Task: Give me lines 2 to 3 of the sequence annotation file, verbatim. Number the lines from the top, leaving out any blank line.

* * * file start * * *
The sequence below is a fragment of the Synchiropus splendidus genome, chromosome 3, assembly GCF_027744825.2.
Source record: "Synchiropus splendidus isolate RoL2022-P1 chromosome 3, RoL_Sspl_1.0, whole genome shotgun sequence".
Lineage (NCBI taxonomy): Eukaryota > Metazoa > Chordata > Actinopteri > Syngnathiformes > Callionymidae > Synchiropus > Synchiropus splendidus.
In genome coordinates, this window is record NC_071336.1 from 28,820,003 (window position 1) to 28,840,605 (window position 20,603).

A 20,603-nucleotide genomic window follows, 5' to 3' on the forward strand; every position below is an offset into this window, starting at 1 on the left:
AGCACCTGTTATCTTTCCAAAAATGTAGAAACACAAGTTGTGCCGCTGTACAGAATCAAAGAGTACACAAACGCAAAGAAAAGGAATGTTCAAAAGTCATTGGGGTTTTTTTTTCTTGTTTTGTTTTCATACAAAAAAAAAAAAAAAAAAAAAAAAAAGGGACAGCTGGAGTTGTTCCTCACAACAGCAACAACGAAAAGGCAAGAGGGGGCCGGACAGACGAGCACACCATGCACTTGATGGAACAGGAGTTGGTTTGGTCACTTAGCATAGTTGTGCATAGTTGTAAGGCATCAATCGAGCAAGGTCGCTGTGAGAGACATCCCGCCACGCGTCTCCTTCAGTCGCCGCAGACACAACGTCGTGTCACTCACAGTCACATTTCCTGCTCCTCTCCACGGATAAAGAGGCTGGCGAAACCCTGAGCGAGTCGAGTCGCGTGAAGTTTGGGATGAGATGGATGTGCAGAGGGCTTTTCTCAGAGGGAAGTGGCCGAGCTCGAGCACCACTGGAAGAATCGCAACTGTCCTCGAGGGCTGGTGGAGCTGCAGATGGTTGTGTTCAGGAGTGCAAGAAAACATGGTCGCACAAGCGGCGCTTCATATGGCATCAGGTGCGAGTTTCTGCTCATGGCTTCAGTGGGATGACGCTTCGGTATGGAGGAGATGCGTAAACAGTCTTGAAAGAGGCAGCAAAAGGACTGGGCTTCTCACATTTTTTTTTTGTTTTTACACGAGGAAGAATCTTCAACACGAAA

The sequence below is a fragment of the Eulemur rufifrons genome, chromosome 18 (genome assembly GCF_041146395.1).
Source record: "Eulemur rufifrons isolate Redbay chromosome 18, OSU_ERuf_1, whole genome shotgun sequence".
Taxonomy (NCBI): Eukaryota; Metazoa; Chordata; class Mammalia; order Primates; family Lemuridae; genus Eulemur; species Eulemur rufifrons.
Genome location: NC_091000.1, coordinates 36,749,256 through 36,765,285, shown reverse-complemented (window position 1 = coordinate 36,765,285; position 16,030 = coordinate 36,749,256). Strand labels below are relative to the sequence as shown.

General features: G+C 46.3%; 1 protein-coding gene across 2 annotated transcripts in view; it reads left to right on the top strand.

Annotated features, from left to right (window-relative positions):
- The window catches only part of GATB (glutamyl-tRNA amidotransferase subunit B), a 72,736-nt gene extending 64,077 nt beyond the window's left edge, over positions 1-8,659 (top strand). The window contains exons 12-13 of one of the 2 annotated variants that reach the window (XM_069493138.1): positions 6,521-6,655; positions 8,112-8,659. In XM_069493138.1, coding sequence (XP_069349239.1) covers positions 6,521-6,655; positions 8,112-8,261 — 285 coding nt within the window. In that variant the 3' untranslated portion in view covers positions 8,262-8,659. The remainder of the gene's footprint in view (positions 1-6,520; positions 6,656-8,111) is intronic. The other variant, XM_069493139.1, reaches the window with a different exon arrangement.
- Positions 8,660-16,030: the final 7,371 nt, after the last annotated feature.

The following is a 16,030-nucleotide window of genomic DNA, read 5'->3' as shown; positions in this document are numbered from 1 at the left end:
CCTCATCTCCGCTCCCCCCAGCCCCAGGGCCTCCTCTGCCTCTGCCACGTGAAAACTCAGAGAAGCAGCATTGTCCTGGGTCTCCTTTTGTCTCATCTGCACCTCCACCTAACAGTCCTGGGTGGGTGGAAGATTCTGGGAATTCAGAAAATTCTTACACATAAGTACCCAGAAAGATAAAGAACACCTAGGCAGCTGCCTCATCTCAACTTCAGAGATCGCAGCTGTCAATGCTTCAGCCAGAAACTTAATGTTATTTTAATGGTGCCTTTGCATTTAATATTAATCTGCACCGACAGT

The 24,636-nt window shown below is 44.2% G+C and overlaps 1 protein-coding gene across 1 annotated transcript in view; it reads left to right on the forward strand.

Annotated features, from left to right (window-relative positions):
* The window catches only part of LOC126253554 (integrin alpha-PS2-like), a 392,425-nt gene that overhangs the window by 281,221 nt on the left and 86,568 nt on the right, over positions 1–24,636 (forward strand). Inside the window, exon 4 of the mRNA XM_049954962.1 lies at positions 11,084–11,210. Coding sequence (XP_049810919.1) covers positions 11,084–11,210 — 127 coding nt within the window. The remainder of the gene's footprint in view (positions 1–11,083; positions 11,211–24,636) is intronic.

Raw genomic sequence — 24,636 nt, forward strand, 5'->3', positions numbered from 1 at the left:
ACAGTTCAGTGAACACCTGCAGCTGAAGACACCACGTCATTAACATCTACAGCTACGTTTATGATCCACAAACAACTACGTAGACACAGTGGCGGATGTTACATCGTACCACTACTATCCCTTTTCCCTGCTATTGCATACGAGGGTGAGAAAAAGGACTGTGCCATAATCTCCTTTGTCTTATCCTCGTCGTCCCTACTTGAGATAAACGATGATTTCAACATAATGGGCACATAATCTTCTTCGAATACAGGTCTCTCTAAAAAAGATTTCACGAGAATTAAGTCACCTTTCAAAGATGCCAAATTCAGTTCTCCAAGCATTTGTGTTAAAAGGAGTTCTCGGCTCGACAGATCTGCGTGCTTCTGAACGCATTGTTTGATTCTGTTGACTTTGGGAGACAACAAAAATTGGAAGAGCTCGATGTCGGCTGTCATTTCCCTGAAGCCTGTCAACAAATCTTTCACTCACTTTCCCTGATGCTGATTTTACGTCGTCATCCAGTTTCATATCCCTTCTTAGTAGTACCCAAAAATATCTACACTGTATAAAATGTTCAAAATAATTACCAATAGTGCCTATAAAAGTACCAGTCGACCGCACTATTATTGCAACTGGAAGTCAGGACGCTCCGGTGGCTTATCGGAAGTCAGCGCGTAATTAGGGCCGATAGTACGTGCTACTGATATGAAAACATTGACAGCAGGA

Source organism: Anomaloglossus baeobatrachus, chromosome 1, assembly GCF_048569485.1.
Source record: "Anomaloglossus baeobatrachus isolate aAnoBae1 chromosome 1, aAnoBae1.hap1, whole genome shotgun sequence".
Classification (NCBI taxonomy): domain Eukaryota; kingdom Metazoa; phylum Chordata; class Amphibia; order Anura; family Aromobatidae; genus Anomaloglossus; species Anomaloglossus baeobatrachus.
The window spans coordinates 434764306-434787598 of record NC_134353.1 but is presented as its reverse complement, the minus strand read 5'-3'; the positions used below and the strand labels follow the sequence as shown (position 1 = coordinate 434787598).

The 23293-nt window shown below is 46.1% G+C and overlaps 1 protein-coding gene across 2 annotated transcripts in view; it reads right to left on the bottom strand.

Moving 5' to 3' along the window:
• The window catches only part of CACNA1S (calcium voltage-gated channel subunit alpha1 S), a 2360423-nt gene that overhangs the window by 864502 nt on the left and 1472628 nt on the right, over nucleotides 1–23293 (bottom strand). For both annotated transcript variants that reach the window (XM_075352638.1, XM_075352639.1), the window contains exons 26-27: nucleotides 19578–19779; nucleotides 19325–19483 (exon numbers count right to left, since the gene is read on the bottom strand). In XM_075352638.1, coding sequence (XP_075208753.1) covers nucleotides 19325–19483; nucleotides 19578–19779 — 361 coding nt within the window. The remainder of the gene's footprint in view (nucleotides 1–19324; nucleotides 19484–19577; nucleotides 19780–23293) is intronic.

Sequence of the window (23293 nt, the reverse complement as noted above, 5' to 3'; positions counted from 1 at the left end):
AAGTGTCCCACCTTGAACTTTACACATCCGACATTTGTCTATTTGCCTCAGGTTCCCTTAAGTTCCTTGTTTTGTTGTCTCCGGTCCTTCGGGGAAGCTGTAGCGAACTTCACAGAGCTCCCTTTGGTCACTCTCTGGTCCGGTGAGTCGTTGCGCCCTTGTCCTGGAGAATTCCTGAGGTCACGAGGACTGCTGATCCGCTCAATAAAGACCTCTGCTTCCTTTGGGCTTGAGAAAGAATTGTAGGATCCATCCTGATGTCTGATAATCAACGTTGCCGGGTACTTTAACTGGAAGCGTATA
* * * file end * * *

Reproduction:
Source record: "Synchiropus splendidus isolate RoL2022-P1 chromosome 3, RoL_Sspl_1.0, whole genome shotgun sequence".
Lineage (NCBI taxonomy): Eukaryota > Metazoa > Chordata > Actinopteri > Syngnathiformes > Callionymidae > Synchiropus > Synchiropus splendidus.